Post installed, awaiting panel then acorn nut

Post installed, awaiting panel then acorn nut

The FatMat and EZ Cool went off without a hitch and then we spent 2 days measuring, cutting, constructing, and installing the panels. We made 1 panel each for both the tops and bottoms of the barn doors (side doors for non van folk) and 1 panel each for the bottoms of the rear doors since they have upper windows we already upgraded, so 6 panels total.

Here's how it goes:

  1. Cut a template to the size you think will fit the door panel (hint: use a crayon to make a tracing)
  2. Install the posts for the post-and-acorn-nut method
  3. Place the template on the posts and poke them through so that you will know where to drill mounting holes
  4. Transfer all marks to 1/4" plywood
  5. Cut out plywood panels with a jigsaw and drill out mounting holes
  6. Dry fit the panels and realize that the mounting holes have somehow migrated and the panel will not slide on (curse the ground you walk on and your obviously wonky hand-eye coordination).
  7. Try to re-mark the holes directly on the plywood panel and re-drill half on and half off of the already existing drilled holes (engage in significantly more cursing).
  8. Rinse and repeat...

 

When the panel finally slides onto the posts successfully, it's time to cover the plywood. We used 1/2"  batting (anti-moisture, mildew resistant) and marine vinyl. I cut the batting (with a tiny amount of overhang to protect the vinyl from any rough edges and corners on the plywood), cut the vinyl with about 1" overhang, sandwiched them all together with a spot of headliner adhesive (just enough to hold it all in place while constructing), and used my trusty staple gun with 1/4" staples to secure the vinyl to the plywood. !Voila! Upholstered panels completed!

All layers cut and ready to be stapled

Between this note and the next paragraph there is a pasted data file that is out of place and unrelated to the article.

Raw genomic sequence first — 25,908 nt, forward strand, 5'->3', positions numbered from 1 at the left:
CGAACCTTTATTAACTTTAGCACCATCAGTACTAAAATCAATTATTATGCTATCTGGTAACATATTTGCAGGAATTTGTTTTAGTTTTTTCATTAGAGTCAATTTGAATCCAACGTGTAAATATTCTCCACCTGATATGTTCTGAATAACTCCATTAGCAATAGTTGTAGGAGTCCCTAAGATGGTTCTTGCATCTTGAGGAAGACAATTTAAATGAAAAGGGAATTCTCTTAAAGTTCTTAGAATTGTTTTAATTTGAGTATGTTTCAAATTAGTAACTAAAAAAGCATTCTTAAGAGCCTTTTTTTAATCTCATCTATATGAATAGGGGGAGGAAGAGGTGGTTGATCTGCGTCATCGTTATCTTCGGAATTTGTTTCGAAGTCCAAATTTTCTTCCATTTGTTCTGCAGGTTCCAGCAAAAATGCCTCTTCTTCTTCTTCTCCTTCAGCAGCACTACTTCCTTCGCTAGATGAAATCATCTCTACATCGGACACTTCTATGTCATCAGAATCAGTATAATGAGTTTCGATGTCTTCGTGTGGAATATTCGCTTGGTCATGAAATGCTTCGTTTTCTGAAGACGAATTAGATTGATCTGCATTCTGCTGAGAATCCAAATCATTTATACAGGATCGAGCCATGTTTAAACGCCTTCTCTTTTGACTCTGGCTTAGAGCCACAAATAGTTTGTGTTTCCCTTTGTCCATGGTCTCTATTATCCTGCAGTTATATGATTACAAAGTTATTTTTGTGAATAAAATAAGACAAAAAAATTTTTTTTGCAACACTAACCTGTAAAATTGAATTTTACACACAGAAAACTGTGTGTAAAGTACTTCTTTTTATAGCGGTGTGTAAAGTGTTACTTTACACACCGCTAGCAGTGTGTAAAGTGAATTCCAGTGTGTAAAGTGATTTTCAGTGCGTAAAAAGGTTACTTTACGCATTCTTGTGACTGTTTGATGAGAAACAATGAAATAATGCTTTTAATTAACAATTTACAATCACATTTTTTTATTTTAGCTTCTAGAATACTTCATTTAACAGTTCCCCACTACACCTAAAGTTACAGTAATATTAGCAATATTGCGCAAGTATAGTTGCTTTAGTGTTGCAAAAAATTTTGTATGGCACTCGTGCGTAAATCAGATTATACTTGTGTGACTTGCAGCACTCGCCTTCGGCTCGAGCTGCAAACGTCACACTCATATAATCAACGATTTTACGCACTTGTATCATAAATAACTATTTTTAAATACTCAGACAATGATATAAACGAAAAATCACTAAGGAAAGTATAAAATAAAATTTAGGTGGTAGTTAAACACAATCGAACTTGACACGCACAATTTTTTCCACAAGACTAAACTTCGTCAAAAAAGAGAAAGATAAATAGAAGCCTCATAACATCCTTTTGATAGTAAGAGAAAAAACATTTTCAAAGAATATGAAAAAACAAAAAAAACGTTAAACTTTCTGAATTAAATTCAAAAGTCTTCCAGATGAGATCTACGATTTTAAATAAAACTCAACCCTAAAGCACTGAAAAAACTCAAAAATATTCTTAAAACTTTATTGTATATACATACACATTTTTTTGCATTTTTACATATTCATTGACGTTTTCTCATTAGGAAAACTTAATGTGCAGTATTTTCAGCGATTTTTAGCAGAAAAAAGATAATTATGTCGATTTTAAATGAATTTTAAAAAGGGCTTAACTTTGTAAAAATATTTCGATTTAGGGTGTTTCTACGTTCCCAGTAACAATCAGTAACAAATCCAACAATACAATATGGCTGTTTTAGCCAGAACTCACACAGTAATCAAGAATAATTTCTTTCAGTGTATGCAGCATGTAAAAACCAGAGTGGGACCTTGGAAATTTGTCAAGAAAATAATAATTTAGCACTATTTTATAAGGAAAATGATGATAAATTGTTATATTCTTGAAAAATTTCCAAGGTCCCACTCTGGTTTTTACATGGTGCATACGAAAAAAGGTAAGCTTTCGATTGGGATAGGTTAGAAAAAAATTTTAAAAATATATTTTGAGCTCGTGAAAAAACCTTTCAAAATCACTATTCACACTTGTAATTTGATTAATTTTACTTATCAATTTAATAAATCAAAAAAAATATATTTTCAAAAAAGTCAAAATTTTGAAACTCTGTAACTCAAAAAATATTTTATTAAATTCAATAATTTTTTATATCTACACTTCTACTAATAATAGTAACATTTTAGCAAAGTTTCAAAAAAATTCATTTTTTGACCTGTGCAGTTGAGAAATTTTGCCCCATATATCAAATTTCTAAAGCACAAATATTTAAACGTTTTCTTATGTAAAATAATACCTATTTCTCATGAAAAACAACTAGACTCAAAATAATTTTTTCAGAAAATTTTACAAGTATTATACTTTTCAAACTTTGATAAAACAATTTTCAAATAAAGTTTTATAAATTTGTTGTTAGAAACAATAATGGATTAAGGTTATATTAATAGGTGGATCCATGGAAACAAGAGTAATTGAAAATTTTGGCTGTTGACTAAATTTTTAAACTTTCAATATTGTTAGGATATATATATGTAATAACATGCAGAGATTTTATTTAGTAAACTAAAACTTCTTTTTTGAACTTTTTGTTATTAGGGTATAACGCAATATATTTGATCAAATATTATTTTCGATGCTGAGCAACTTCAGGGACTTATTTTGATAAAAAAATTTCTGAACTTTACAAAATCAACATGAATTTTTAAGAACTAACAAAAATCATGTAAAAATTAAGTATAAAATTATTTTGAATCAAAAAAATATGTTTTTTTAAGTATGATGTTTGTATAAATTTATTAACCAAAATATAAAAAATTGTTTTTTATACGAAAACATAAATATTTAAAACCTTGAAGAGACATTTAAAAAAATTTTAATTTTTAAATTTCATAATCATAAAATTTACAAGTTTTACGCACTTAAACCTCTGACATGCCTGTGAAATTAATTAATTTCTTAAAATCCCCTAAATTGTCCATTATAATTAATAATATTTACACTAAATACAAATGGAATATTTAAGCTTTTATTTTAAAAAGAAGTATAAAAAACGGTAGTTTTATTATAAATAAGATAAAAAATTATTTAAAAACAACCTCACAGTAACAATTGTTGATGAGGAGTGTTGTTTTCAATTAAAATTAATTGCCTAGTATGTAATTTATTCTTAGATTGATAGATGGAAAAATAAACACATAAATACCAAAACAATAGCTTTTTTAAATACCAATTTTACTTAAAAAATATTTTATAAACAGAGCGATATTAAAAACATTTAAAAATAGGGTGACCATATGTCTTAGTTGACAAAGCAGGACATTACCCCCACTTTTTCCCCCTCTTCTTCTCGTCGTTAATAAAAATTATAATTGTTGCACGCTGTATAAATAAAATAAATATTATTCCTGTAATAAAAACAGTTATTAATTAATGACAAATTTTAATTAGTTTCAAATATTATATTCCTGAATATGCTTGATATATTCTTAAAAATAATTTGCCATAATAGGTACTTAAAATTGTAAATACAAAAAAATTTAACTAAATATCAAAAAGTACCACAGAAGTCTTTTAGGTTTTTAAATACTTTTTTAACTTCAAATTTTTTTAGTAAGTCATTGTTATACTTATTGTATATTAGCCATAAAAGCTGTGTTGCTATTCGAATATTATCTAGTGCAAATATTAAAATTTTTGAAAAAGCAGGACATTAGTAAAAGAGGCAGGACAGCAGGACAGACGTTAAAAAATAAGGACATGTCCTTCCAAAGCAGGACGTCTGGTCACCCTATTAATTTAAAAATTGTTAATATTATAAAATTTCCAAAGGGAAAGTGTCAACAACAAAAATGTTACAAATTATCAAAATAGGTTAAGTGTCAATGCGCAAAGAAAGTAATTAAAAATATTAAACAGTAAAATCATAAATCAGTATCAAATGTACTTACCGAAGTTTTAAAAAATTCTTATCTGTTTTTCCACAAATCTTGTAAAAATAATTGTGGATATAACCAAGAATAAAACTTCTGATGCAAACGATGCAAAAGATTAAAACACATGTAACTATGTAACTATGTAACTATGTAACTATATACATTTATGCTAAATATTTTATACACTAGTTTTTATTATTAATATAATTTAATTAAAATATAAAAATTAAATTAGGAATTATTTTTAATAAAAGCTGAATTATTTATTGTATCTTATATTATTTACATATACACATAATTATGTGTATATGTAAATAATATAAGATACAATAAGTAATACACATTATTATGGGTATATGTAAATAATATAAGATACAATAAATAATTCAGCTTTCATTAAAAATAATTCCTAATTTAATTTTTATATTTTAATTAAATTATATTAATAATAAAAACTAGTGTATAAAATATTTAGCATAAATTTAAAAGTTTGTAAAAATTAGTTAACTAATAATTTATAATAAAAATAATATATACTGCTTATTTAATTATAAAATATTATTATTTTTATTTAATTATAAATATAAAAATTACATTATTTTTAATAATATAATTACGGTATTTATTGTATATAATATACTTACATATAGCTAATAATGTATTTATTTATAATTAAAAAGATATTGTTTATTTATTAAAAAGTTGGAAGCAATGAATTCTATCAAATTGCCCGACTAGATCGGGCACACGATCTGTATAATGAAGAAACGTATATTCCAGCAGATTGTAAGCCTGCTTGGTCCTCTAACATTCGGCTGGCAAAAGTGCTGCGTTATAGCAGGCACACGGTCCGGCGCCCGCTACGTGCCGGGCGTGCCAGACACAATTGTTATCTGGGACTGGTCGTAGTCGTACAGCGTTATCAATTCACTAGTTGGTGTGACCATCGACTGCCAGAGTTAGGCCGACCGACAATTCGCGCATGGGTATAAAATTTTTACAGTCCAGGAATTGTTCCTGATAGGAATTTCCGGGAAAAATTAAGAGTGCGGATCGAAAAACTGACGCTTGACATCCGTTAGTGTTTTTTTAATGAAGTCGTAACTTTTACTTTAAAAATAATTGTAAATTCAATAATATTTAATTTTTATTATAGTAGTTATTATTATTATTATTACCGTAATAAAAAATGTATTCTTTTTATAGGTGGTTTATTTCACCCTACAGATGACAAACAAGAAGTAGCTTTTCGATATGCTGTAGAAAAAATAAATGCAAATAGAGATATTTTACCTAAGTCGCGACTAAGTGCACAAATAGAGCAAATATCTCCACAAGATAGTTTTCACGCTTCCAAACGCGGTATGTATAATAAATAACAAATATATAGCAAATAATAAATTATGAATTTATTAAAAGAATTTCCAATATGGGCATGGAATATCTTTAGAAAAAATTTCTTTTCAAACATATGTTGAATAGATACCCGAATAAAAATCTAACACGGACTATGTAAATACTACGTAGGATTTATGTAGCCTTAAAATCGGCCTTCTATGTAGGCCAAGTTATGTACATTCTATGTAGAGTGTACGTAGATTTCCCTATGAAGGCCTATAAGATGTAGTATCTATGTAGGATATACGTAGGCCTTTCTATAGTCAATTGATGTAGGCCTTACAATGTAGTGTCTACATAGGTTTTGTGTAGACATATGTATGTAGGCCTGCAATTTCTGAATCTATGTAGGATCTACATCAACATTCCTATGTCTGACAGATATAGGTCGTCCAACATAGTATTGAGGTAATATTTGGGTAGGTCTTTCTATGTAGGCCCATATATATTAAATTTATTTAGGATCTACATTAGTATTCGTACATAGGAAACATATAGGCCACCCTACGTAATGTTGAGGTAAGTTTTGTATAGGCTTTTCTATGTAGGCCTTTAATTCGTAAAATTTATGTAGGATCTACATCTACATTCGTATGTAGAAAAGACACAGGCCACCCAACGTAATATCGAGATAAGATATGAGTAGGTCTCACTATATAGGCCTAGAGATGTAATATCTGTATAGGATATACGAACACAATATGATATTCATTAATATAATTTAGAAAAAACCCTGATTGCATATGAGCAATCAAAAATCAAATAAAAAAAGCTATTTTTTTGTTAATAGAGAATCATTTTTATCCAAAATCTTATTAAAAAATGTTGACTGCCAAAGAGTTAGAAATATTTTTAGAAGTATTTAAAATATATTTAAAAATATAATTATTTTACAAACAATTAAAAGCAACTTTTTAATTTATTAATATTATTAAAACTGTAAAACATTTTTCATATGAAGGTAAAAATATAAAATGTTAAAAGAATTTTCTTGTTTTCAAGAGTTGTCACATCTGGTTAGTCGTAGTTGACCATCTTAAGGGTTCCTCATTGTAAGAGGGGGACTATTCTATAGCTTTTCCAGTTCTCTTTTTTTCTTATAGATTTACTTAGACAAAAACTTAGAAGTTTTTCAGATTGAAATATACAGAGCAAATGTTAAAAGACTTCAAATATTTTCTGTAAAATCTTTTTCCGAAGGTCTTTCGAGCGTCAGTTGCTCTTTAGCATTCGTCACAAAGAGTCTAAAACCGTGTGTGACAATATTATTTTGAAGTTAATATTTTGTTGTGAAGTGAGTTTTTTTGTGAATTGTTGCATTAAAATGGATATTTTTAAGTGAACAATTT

All layers cut and ready to be stapled

Upholstering the door panels (the veins, the veins!)

Upholstering the door panels (the veins, the veins!)

We used a leather punch to cut holes in the vinyl for the posts to protrude through then installed the panels with a flat washer and acorn nut. For the two upper door panels, we didn't have any existing holes and we couldn't think of any reason why we would need to remove them, so we just pre-drilled holes in the sheet metal and attached the panels with screws (only slightly simpler than the post method because the screws like to bite into the batting and create a twisted wad that spins the vinyl in a nasty way, requiring that the screw be removed and the excess wad cut away before trying again).

EZ Cool appield to back of top panel and door

EZ Cool appield to back of top panel and door

Countless expletives and a few days later, the cargo door panels were installed and we couldn't be happier with the final product. We are definitely digging the new look! Now on to planning and completing the front driver and passenger doors because, of course, they need insulating too - and while we're at it we might as well make them bright and fun, right?!?

Completed barn door!

Completed barn door!